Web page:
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Podcast: 'Not your grandfather’s history of art'

Posted on 24 Feb 2021

Do you live in a human body? Then abstract art is for you. A refreshing reappraisal of the history of abstract art, this episode explores quilt-making and taste-making, constellations and curation, and what the walls of the Whitney can tell us about our world.

Anoka Faruqee, 2012P-09, 2012. Acrylic on linen on panel, 28.6 x 26 cm (11 1/4 x 10 ¼ in.) Collection of the artist. Courtesy of the artist. Photo Williamson Brasfield

In this unforgettable episode, writer Eliza Apperly joins in conversation with Pepe Karmel, art history professor and author of Abstract Art: A Global History, and Kyla McDonald, curator and art historian. Together they embark on a myth-exploding mission through the history of abstraction.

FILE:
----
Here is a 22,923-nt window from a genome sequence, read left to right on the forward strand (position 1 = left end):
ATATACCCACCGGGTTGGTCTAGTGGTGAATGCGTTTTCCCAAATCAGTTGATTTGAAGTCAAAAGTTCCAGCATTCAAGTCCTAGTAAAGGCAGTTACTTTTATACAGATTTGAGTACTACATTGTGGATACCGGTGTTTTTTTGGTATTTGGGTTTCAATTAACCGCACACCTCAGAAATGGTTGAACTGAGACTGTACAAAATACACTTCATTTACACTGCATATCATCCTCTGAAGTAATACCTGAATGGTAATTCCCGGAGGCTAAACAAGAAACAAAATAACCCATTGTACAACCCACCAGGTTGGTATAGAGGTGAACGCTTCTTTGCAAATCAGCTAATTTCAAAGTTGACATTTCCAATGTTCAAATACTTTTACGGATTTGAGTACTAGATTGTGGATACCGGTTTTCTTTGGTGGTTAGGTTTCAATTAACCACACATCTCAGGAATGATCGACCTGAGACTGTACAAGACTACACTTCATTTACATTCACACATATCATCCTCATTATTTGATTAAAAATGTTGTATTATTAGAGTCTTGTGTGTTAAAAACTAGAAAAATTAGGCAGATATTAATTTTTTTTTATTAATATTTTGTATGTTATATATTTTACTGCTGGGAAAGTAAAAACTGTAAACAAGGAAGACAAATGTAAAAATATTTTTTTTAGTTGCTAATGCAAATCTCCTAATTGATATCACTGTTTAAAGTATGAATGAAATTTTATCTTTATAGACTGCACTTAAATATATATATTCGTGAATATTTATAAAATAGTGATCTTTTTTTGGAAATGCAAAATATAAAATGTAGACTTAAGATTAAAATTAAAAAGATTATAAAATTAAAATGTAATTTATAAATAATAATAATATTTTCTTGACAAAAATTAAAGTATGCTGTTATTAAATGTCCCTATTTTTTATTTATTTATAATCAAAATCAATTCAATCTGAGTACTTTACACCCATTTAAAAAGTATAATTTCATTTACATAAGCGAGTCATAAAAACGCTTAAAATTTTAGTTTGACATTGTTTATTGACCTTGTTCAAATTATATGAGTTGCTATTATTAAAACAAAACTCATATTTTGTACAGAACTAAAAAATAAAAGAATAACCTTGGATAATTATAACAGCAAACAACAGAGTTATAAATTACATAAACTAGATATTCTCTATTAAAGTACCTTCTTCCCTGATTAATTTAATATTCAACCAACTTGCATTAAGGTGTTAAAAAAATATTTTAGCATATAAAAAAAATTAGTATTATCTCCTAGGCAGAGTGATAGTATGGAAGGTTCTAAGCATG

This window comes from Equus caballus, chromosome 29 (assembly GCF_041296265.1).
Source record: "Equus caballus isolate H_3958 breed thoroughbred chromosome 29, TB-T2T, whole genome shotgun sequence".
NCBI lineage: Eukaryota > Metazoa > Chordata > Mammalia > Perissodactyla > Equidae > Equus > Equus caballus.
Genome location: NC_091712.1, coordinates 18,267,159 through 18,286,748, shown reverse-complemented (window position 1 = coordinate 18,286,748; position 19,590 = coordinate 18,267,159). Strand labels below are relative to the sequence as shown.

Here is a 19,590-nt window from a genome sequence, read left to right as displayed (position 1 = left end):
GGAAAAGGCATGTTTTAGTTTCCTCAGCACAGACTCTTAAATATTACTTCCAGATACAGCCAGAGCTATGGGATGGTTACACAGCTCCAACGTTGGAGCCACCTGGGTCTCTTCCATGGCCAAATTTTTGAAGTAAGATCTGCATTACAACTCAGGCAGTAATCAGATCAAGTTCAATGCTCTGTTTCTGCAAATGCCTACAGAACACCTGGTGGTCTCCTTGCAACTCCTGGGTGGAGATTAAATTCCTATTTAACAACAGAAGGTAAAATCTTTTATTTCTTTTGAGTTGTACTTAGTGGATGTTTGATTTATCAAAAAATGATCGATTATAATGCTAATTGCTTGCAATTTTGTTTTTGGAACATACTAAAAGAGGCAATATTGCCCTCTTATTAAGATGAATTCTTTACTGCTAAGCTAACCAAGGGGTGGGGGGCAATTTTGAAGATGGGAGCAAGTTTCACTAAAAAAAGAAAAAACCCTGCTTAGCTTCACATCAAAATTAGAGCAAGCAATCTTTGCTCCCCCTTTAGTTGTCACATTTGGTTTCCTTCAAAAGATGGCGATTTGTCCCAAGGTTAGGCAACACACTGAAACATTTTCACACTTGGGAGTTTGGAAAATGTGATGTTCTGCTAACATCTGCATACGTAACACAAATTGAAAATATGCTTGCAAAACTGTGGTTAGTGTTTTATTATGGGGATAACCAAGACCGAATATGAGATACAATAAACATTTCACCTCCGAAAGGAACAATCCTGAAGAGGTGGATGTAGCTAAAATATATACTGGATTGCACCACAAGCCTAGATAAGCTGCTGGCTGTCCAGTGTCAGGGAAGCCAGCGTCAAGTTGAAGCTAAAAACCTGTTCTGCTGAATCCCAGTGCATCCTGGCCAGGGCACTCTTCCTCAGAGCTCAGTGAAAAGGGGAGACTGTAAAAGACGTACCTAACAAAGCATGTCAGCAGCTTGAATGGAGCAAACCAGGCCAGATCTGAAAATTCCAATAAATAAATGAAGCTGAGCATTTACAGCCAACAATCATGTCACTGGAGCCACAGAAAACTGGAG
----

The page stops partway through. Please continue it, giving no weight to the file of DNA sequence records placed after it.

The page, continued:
Abstract art, Pepe argues, did not unfold as a neat sequence of ‘isms’, as art history textbooks might have us suppose. The truth, he explains, is bolder, messier, and has much more to do with the real-life experiences of artists. This truer history also includes the work of artists who, because of gender and racial bias, have been traditionally overlooked, undervalued and othered. Abstract Art: A Global History shines a light on some of the extraordinary women artists and artists of colour who are finally getting their due.



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This episode was produced and presented by Eliza Apperly and edited by Benjamin Nash.

Discover more about Abstract Art: A Global History.